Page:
Object-Oriented Programming
• A design method as well as a programming paradigm
– For example, CRC cards, noun-verb parsing of requirements
• Hinges on inheritance-based polymorphism
– Classes define behaviors and structures of objects
– Subclasses may refine or extend base classes
– Extensions external to classes may be supported (e.g., C#)
• Distinct objects (class instances) interact
– The sets of objects (and behaviors) may vary dynamically
• OO paradigm introduces several key ideas
– Independent objects with separate state
– Encapsulate all but the most necessary details (e.g.,
public/private/protected access in C++)
– Abstraction, polymorphism, substitution, extensibility
CSE 425: Object-Oriented Programming I
Design Trade-Offs in OO Languages
• Classes must declare all information compiler needs
– E.g., sizes of by-value member variables, public interfaces
– E.g., definitions of any methods the compiler should inline
• Inlining copies method’s code to each place it’s called
– Saves performance overhead of a function call each time
– But requires more space for duplicate copies of instructions
• How classes interact with the type system
– Can exclude classes from type checking (not very safe)
– Can use classes as type constructors (as in C++)
– Can express entire type system as classes (as in Smalltalk)
• Controlled violations of encapsulation may be allowed
– E.g., C++ friend declaration to support symmetric operators
CSE 425: Object-Oriented Programming I
OO Language Example: Smalltalk
• A purely object-oriented language
– Classes, constants, etc. are all objects
• Powerful but somewhat elaborate execution model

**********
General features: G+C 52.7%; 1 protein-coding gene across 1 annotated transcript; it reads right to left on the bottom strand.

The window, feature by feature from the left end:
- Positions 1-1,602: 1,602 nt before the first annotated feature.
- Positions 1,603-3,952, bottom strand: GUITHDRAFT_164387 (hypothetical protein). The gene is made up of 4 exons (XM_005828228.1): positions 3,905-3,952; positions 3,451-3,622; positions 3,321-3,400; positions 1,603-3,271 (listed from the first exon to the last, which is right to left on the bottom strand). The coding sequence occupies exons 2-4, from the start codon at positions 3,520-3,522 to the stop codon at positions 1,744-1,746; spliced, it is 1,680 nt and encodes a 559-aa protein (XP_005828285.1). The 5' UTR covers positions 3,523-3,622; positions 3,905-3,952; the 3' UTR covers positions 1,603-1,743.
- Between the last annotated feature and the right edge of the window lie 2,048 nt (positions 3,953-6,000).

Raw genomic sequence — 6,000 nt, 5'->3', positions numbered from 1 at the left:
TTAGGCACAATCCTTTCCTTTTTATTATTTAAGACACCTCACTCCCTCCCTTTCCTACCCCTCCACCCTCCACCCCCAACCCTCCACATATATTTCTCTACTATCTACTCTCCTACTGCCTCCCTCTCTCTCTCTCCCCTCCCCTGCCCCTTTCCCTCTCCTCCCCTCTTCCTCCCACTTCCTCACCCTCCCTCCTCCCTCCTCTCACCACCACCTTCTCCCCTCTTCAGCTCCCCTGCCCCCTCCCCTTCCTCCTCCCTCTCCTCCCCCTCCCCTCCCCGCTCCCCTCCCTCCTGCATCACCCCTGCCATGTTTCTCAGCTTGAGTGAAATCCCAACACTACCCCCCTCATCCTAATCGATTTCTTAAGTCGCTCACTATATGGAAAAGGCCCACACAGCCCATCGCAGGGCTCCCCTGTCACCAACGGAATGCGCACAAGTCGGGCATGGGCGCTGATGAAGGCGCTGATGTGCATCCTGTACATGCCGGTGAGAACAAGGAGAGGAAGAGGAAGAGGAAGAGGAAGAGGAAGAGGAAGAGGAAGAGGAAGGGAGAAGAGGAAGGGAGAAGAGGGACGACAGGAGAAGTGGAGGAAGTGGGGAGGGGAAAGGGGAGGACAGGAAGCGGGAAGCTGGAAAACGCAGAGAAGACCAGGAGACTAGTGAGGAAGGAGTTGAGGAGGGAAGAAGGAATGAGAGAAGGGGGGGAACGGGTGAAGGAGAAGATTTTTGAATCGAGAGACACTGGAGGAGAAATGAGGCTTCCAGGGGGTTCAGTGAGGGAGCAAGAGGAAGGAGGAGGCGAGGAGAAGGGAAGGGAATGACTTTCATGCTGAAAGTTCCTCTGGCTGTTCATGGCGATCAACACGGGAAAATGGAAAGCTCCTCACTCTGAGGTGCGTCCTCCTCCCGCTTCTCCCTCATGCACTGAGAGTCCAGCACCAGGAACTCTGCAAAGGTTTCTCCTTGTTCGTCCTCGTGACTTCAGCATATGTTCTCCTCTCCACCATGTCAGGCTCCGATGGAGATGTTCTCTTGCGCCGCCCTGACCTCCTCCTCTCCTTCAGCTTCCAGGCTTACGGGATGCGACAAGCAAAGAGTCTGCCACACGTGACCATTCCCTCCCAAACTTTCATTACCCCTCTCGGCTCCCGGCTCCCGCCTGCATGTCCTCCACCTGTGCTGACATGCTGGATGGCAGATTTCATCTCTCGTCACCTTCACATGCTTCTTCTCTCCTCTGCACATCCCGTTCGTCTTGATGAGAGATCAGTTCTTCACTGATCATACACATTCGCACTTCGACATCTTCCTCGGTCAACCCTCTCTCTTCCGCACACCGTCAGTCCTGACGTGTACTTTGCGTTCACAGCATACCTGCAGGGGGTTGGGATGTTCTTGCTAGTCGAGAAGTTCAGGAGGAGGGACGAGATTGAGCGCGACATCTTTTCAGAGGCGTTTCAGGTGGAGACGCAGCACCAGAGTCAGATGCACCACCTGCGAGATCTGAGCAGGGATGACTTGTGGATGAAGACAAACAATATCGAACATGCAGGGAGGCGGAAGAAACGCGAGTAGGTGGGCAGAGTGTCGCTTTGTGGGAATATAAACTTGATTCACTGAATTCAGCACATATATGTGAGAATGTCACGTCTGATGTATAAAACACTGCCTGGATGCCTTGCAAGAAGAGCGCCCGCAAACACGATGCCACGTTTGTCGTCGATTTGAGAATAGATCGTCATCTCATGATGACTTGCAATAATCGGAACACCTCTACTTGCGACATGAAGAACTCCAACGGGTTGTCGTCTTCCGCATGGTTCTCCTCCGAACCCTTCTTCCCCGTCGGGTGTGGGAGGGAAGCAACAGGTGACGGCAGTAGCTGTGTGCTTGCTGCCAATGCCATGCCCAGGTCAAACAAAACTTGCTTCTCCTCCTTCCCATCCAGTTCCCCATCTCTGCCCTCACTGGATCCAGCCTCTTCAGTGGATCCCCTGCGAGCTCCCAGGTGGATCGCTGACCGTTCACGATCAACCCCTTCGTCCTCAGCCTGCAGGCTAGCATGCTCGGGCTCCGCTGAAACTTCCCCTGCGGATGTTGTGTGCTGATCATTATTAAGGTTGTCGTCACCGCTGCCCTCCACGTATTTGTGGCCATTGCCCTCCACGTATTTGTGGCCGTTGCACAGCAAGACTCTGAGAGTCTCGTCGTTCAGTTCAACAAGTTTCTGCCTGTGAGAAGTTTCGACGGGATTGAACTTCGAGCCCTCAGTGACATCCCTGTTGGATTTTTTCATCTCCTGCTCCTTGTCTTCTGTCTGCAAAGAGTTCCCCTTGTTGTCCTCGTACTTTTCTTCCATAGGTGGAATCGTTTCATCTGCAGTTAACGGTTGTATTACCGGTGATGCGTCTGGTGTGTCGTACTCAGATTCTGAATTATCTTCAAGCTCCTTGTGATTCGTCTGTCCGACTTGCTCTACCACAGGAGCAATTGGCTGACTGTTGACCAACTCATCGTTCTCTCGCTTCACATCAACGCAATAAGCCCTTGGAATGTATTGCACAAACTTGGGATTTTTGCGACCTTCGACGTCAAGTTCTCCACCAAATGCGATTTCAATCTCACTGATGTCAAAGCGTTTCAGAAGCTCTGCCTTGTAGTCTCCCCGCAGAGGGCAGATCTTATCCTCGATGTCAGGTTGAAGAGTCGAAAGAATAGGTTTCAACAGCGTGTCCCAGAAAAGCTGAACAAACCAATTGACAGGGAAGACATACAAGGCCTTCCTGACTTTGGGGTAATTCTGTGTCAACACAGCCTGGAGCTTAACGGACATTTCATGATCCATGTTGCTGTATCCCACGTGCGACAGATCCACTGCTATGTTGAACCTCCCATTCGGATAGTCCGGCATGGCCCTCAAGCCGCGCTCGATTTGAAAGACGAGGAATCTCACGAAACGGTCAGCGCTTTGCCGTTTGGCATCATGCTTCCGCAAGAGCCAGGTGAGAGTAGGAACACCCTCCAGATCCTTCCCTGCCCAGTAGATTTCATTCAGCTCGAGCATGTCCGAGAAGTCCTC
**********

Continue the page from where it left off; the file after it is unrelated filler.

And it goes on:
– Send a message to a receiver, which dispatches a method
– Useful for event handling, simulation, similar applications
• Methods read or modify objects’ state
– I.e., accessor and mutator methods
• Method calls are performed using reference semantics
– Passes an alias to an object rather than copying its value
• An object may refer to itself in a method
• Objects are constructed via the class object
– Send the new message to the class type
CSE 425: Object-Oriented Programming I
OO Language Example: Java
• An almost purely object-oriented language
– E.g., integers are not objects, but can be wrapped with them
• Much more common execution model
– Call a method directly
– Preserves flexibility but with a more understandable style
• Methods again read or modify objects’ state
– I.e., accessor and mutator methods
• Method calls again use reference semantics
– Passes an alias to an object rather than copying its value
– But, Java may bind a call statically if possible for efficiency
• Classes declare object constructor methods
– Default constructors, constructor chaining are supported
CSE 425: Object-Oriented Programming I
OO Language Example: C++
• Classes declared, objects instantiated (similar to Java)
– Except, can instantiate an object directly on the stack as in
EvenIntegerPredicate eip; // default ctor
– Also can instantiate heap object via new (returns ptr) as in
TruePredicate * tpp = new TruePredicate;
• Object destructors managed differently for these cases
– Return from a function calls local stack object destructors automatically
– The program itself (or “smart pointer” it declares) must call delete directly
(delete tpp; or shared_ptr<TruePredicate> tppsp (tpp);)
– C++11 smart pointers implement reference counting and other object
lifetime management semantics
• C++ allows object methods to be defined (in .cpp files)
separately from their class declarations (in .h files)
– Also can define within declaration, which inlines the method
• Class methods are passed implicit this parameter (arity is +1)
CSE 425: Object-Oriented Programming I
Today’s Studio Exercises
• We’ll code up predicate classes for logic programming
– Developing a class hierarchy with abstract/concrete methods
– Please see slides for next studio (and/or read ahead in the
text book for more about abstract vs. concrete classes)
– E.g., C++ methods are polymorphic only if declared virtual
• Today’s exercises are all in C++
– Logic programs fit well within object-oriented features
– As always, please ask us for help as needed
• When done, e-mail your answers with subject line
“Object-Oriented Programming Studio I” to the
cse425@seas.wustl.edu course e-mail account
CSE 425: Object-Oriented Programming I